Update (8/21): The audio for this show is up. Go here to listen.
We'll be talking about life, liberty, and The Declaration of Independents with newbie radio host, Boston.com blogger and friend o' Reason Garrett Quinn (pictured in his natural habitat). You can listen live at this link.
The book is to some degree Chicken Soup for the Libertarian Soul – a metaphysical construct that has actually been documented, a semi-transparent mass to be sure but a bit more grounded than your average specter...with or without the optional top hat and monocle. [...]
My only real complaint about the book is that it lacks any serious, dedicated discussion of cuts to National Defense. While the subject doesn't fit into the citizen-as-consumer narrative that propels the rest of the book, the omission is nonetheless unfortunate as it may very well lead casual readers to discount the rest of the book, believing the authors are just like traditional conservatives, ready to slash social programs, but not the Military-Industrial Complex. The truth – though not obvious in this book – is that the authors have a strong history of arguing for such cuts in their work with Reason and on television appearances.
That said, The Declaration of Independents: How Libertarian Politics Can Fix What's Wrong With America was a joy to read for this particular libertarian soul and I suspect other Independents, Democrats, Republicans, and even the apolitical would find something surprising, heart-warming and optimistic within its pages.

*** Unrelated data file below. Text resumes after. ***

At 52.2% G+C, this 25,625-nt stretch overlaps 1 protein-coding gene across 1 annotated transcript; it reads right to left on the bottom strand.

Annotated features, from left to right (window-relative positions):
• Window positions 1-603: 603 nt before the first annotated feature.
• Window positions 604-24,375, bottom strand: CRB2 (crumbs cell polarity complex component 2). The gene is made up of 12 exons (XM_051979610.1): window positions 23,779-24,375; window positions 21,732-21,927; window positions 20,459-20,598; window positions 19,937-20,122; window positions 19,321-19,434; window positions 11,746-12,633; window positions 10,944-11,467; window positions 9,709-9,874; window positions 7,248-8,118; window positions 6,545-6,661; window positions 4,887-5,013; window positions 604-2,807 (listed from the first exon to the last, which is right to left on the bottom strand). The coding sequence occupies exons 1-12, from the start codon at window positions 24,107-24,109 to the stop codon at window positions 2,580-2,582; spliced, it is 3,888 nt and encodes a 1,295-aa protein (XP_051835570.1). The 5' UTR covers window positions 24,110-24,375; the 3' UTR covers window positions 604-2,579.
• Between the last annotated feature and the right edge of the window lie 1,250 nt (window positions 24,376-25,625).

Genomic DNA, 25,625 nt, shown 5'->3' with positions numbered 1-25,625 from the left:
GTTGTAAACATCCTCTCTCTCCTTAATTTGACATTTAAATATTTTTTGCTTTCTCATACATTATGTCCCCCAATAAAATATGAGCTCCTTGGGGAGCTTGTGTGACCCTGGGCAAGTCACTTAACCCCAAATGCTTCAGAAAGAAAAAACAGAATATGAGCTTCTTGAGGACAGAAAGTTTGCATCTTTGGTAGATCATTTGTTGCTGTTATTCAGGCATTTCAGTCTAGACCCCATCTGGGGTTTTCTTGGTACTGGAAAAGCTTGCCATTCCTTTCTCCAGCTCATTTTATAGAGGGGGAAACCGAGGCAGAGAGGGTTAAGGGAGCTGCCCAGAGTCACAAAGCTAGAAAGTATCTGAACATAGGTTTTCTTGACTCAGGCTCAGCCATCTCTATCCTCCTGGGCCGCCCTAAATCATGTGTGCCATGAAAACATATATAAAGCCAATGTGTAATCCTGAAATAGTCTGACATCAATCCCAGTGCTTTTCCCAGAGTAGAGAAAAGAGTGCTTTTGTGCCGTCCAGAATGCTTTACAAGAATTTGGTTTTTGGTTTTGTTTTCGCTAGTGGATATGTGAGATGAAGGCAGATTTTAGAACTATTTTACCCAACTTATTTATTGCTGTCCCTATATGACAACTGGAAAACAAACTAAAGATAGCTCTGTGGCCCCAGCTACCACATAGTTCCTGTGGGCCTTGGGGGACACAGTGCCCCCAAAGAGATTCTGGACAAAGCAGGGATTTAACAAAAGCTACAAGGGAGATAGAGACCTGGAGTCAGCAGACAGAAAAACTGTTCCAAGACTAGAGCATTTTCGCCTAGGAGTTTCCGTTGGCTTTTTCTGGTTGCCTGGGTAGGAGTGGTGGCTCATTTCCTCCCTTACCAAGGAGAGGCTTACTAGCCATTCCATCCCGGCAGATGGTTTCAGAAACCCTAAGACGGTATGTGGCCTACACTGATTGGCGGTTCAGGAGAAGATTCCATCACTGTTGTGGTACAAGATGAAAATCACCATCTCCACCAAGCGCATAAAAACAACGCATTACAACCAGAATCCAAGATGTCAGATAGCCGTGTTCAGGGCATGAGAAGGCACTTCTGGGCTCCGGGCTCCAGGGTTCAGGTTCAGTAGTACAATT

And Josh Harding:
The big question on a book like this: will it influence others? I'm doubtful the book will sway partisans from either side of the conservative/liberal dichotomy, not with the authors referring to Iran-Contra as "Ronald Reagan's dress rehearsal for Alzheimer's" and accurately pointing out how President Obama has expanded Bush-era policies. But partisans are not the target audience. Independent voters and entrepreneurial citizens are. For independent voters, this book serves as a good introduction to libertarianism and how the libertarian mindset has some pretty considerable accomplishments under its belt.
Policy wonks already steeped in such things as Chicago or Austrian school economics, marijuana legalization, and other libertarian-leaning causes won't find anything new in the book. But voters fed up with Washington should find a lot they can cheer about.